HBO's Girls Filled With Drama That's Not Even on the Actual Show

There was way too much television on Sunday night, so I was finally able to watch the season premiere of HBO's Girls Monday and boy was it "OK." I have written before of my love/hate relationship with the show and it persists. I love the conceptualization behind it, I love a show about dysfunctional female friendships, I love that it is supposed to be rooted in reality, I love everything the show could and should be, I just don't like how it is executed all that much.

I have complained that it's completely unreal to me, I don't sympathize with or even really like any of the characters and I find Dunham's Hannah to be one of the most obnoxious television personalities I have ever witnessed, but I can't stop watching the show! This very reason gives me cause to question my own judgment of it; maybe it's subconsciously genius and my brain knows better than I - if that makes any sense. It is trying to be difficult and it is incredibly successful at that.

I was chatting with a friend the other day who brought the show up organically and said that she didn't make it past the second season and yet she obsessively reads everything about the show; I think there is something to that. There's more drama surrounding the media's perception of the show than there is on the actual program. A little more than one million people tuned into the Season Three premiere, which is up from 886,000 for the second season opener, but I think all of the hype has a lot to do with it. And when I say "hype," I mean Lena Dunham's naked body.

To give you an example of said "hype," on Friday a story hit the intertubes of yet another journalist wanting to focus on the show's obsession with nudity. During a Television Critics Association panel, writer Tim Molloy of the Wrap asked Dunham the same question she's been asked now multiple times: Why are you always naked?

Specifically, he asked:

"I don't get the purpose of all the nudity on the show. By you particularly. I feel like I'm walking into a trap where you say no one complains about the nudity on 'Game of Thrones,' but I get why they're doing it. They're doing it to be salacious. To titillate people. And your character is often naked at random times for no reason."

Dunham, producer Judd Apatow and executive producer Jenni Konner were outraged. How dare this guy ask a legitimate question about the creative direction of the show that there should be a well-thought out answer to?

The question was apparently taken by the Girls' crew as offensive, reading between the lines as, "on Game of Thrones, there's lots of sexy naked ladies, but you Ms. Dunham aren't sexy." That's how the question appeared to be received, as Molloy was called misogynistic, rude, and questioned by Apatow whether he would have the nerve to talk to his own daughters with that mouth.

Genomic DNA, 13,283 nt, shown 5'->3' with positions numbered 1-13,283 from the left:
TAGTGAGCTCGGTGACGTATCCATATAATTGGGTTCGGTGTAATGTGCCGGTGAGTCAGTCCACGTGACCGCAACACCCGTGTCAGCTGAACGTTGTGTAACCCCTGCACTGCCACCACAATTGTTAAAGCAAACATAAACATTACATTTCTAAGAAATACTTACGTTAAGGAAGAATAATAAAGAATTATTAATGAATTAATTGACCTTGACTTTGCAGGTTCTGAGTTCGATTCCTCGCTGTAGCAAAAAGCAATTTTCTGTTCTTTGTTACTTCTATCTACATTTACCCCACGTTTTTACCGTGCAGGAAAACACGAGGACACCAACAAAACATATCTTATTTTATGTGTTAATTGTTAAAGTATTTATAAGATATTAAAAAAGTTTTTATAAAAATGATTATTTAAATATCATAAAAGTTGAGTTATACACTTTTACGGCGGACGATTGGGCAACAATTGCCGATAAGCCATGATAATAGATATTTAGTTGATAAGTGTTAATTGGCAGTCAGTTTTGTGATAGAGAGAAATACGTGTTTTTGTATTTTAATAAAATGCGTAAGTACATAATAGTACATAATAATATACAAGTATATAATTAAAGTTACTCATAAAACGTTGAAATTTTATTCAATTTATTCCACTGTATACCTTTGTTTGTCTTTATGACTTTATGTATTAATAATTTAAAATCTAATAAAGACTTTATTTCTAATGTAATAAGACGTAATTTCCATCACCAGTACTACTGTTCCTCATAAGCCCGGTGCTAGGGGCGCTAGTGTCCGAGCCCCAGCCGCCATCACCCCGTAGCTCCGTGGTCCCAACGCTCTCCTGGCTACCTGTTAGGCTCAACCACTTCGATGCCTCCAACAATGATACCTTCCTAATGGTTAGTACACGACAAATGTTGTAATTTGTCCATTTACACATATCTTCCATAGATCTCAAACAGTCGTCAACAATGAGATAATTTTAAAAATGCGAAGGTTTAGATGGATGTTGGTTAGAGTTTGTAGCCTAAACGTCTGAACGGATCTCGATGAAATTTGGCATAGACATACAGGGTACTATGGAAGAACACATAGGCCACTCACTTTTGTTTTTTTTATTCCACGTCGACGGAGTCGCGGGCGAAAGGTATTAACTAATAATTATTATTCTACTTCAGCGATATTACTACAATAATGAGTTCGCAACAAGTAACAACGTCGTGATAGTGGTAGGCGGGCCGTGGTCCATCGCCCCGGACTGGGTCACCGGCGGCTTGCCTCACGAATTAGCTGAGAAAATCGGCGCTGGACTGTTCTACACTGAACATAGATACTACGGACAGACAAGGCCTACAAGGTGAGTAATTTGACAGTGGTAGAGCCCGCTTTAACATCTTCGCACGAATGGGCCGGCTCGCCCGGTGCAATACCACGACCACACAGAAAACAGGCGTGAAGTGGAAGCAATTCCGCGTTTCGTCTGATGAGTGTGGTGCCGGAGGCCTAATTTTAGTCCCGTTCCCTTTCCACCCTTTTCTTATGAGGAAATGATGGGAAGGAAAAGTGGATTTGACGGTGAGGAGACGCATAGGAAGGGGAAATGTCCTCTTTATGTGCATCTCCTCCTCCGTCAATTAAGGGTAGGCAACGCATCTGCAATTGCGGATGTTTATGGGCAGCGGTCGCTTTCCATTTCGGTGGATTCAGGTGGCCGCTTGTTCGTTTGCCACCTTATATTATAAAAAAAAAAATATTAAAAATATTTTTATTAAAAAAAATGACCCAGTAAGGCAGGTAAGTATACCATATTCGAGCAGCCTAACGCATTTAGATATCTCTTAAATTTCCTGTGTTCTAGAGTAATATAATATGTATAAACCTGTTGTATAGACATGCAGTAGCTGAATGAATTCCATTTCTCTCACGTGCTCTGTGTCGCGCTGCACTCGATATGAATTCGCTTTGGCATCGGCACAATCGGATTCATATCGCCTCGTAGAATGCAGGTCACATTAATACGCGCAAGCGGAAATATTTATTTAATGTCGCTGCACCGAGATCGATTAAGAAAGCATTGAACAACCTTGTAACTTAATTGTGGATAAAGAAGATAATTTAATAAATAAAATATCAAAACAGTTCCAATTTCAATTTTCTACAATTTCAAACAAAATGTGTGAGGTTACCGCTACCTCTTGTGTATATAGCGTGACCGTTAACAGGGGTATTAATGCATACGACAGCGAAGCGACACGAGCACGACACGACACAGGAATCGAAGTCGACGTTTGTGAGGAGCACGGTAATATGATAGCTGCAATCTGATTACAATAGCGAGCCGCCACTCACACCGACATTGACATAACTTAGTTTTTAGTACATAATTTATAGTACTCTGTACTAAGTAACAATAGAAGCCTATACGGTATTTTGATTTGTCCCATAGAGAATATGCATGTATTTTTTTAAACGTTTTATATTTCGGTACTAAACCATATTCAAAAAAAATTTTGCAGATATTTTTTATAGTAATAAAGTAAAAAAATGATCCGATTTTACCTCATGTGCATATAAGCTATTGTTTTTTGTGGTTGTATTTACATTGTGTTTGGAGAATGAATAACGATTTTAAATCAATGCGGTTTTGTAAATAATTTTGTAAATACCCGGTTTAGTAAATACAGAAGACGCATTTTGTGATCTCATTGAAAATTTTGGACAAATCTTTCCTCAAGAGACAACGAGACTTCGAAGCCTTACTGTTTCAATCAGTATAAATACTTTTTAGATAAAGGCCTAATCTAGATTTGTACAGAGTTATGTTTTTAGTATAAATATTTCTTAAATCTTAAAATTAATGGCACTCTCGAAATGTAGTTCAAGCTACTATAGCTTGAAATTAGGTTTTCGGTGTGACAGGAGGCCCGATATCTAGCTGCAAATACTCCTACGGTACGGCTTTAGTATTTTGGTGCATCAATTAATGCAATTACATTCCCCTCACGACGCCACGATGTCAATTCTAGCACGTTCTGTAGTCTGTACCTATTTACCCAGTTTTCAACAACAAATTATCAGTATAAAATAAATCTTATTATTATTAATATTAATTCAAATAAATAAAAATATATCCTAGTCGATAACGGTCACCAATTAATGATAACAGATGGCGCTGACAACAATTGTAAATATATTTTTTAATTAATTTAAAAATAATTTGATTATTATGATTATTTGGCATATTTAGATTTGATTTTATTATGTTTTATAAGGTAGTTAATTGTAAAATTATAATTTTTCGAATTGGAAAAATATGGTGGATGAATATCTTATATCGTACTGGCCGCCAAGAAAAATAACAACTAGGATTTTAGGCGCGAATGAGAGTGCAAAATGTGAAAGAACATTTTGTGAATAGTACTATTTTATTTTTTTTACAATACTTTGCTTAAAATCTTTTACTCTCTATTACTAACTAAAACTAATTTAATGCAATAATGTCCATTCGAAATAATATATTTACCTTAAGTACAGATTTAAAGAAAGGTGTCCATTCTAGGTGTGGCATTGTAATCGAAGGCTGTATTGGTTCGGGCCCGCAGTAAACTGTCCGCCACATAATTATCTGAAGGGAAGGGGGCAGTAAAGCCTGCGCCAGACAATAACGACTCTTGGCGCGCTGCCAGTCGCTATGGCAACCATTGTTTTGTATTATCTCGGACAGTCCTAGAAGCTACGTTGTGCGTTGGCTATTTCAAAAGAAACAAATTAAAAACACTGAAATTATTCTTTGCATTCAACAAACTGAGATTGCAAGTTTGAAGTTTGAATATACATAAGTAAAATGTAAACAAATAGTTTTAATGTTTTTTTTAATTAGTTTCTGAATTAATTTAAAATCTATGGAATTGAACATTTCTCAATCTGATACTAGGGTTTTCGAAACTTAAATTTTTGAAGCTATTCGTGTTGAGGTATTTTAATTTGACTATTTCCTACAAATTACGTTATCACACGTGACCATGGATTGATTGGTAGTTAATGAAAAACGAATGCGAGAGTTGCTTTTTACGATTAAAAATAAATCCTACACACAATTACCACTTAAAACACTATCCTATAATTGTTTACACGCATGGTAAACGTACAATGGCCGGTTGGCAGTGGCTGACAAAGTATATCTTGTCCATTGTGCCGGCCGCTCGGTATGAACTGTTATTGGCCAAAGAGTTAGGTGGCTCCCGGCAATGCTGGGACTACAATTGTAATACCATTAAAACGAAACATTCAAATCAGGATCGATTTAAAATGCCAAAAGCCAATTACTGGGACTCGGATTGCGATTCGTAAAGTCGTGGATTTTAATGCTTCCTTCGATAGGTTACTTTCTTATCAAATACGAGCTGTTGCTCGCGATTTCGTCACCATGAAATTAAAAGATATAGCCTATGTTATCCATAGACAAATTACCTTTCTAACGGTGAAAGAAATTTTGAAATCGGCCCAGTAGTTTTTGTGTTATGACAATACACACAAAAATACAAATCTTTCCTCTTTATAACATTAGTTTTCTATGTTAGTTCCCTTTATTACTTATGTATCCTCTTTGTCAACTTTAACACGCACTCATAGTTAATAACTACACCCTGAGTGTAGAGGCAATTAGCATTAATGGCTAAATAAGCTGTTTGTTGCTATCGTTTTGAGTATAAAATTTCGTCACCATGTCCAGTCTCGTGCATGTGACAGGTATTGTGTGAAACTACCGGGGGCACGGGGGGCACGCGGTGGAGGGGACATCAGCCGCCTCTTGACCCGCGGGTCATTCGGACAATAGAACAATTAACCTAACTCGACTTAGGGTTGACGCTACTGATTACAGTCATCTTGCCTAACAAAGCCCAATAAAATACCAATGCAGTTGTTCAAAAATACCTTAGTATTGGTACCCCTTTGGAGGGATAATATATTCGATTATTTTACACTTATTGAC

As someone who, for whatever reason, can't stop reading about this show, I was confused by the outrage. I personally think that the extraneous nudity and sex on Game of Thrones is ridiculous, but I've read about why they do it (sexposition) and when asked, the producers of the show have said as much.

When asked by Molloy why she is always in her birthday suit, Dunham first said because it's reality and then got very offended and didn't want to talk about it anymore stating, "If you are not into me, that's your problem."

That's not an answer.

Dunham saying that regular old nudity is based in reality is an interesting reason. As I stated, I love the concept of this show and how it is supposed to be rooted in reality, but it just isn't. I don't know about all of you ladies out there, but I have had many female roommates over the years and not one of them walked around naked. I never took baths with them and I never considered it OK to chat with them with the bathroom door opened while I was going No. 2. Maybe I have shared a stall while really intoxicated. It's not real life to prance around naked all the time, Victoria Secret model body or not, and so I too have wondered the same thing as Molloy. I have never had the opportunity to ask Dunham myself.

This is just one example of the swirl of controversy surrounding this show and the third season literally just started! Additionally, I have read about 30 articles debating whether Girls is finally becoming the sitcom it was always meant to be or whether it's selling out by becoming a sitcom it never should become. That and how Dunham needs a grown-up haircut. The media loves to talk about this show.

And I, for one, look forward to reading all about it.

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